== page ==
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Understanding the use of IT evaluation methods in organisations.

Nijland, Mannus Hendrik-Jan (2004) Understanding the use of IT evaluation methods in organisations. PhD thesis, London School of Economics and Political Science (United Kingdom).

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Abstract

This thesis explores the apparent paradox of information technology (IT) evaluation methods not being broadly employed despite their seemingly innate qualities of assisting organisations in improving their management of IT costs and benefits. This is paradoxical since a multitude of evaluation methods exist and both academic and professional literature argue that their use will lead to beneficial effects. The thesis aims to deepen understanding of the employment process of IT evaluation methods in organisations. Building on diffusion theory and actor-network theory (ANT), it is an in-depth case study of the employment process of an IT evaluation method at a Dutch insurance company. The diffusion theory is a good initial candidate for understanding the phenomenon of underutilisation, but fails to unravel the paradox. An ANT analysis suggests that during a process of mutual translation both the evaluation method and its surrounding actors enter into a dynamic negotiation mutually translating each other. The evaluation method is appropriated by its surrounding actors in a black-boxing attempt. These actors capitalise on weaknesses in the method's inscriptions, increase their strength and follow anti-programs. The method also appropriates these surrounding actors, assigning them new roles (changing their work processes, responsibilities and prerogatives) and moving them to new positions in the actor-network. The resulting employment process has emergent properties and is characterised by improvisation rather than blue-print planning. When employed, the method is unlikely to resemble its initially planned outcome. The origin of the paradox is based on the assumptions that evaluation methods are neutral and have innate qualities and that their employment proceeds according to planned outcomes. This thesis undermines the paradox by arguing that a limited understanding of evaluation methods and unrealistic assumptions about evaluation employment are why such methods do not manifest their expected employment.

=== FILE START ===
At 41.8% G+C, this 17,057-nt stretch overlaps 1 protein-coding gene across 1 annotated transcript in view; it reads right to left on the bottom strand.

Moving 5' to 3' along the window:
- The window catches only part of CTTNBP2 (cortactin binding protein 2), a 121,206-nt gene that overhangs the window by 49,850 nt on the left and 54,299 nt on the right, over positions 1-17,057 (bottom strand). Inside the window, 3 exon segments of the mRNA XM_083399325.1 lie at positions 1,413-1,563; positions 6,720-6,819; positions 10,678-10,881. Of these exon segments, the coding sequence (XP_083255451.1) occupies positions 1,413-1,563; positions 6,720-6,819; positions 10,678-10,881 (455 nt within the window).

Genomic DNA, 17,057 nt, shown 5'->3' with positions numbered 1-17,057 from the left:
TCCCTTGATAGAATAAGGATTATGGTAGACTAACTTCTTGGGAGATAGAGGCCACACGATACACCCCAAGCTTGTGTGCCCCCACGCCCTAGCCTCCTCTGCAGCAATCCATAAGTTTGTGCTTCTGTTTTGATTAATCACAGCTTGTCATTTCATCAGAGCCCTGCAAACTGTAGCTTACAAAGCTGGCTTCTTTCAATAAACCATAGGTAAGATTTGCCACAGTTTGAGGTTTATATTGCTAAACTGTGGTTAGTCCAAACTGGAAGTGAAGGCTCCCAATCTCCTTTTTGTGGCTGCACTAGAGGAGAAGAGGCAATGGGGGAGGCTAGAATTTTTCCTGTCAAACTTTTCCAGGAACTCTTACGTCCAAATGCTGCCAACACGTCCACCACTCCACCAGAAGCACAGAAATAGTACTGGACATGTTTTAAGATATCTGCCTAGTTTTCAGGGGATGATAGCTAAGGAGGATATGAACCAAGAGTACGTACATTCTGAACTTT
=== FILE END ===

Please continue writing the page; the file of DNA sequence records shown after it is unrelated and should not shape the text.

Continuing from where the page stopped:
Item Type: Thesis (PhD)
Uncontrolled Keywords: Business Administration, Management, Information Technology
Sets: Collections > ProQuest Etheses
URI: http://etheses.lse.ac.uk/id/eprint/1727

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